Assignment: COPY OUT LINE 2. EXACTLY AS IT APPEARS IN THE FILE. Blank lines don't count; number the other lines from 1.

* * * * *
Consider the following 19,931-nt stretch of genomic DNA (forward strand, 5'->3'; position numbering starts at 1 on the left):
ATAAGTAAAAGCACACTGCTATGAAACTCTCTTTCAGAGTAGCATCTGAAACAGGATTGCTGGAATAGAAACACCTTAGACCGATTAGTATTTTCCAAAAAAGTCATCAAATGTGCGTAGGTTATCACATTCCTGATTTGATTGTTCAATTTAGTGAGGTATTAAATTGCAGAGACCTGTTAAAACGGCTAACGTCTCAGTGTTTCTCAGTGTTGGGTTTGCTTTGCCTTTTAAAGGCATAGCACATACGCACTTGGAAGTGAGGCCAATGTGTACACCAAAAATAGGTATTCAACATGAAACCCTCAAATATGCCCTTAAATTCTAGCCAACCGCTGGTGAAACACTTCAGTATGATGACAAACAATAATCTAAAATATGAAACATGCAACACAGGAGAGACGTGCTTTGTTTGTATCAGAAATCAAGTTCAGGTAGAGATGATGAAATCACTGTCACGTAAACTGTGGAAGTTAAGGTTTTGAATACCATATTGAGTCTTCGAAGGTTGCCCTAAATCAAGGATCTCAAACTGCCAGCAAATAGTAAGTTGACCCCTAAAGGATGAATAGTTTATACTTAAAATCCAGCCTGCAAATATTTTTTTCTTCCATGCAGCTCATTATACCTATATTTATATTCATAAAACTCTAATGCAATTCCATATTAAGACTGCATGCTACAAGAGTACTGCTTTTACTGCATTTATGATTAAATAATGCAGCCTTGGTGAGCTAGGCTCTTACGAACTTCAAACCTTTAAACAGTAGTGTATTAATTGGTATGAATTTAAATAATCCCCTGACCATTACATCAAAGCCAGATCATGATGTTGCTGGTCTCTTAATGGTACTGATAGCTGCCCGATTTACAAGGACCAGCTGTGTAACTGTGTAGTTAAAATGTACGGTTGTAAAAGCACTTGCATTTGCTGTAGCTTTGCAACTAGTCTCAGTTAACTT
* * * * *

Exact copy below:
ATAAGTAAAAGCACACTGCTATGAAACTCTCTTTCAGAGTAGCATCTGAAACAGGATTGCTGGAATAGAAACACCTTAGACCGATTAGTATTTTCCAAAAAAGTCATCAAATGTGCGTAGGTTATCACATTCCTGATTTGATTGTTCAATTTAGTGAGGTATTAAATTGCAGAGACCTGTTAAAACGGCTAACGTCTCAGTGTTTCTCAGTGTTGGGTTTGCTTTGCCTTTTAAAGGCATAGCACATACGCACTTGGAAGTGAGGCCAATGTGTACACCAAAAATAGGTATTCAACATGAAACCCTCAAATATGCCCTTAAATTCTAGCCAACCGCTGGTGAAACACTTCAGTATGATGACAAACAATAATCTAAAATATGAAACATGCAACACAGGAGAGACGTGCTTTGTTTGTATCAGAAATCAAGTTCAGGTAGAGATGATGAAATCACTGTCACGTAAACTGTGGAAGTTAAGGTTTTGAATACCATATTGAGTCTTCGAAGGTTGCCCTAAATCAAGGATCTCAAACTGCCAGCAAATAGTAAGTTGACCCCTAAAGGATGAATAGTTTATACTTAAAATCCAGCCTGCAAATATTTTTTTCTTCCATGCAGCTCATTATACCTATATTTATATTCATAAAACTCTAATGCAATTCCATATTAAGACTGCATGCTACAAGAGTACTGCTTTTACTGCATTTATGATTAAATAATGCAGCCTTGGTGAGCTAGGCTCTTACGAACTTCAAACCTTTAAACAGTAGTGTATTAATTGGTATGAATTTAAATAATCCCCTGACCATTACATCAAAGCCAGATCATGATGTTGCTGGTCTCTTAATGGTACTGATAGCTGCCCGATTTACAAGGACCAGCTGTGTAACTGTGTAGTTAAAATGTACGGTTGTAAAAGCACTTGCATTTGCTGTAGCTTTGCAACTAGTCTCAGTTAACTT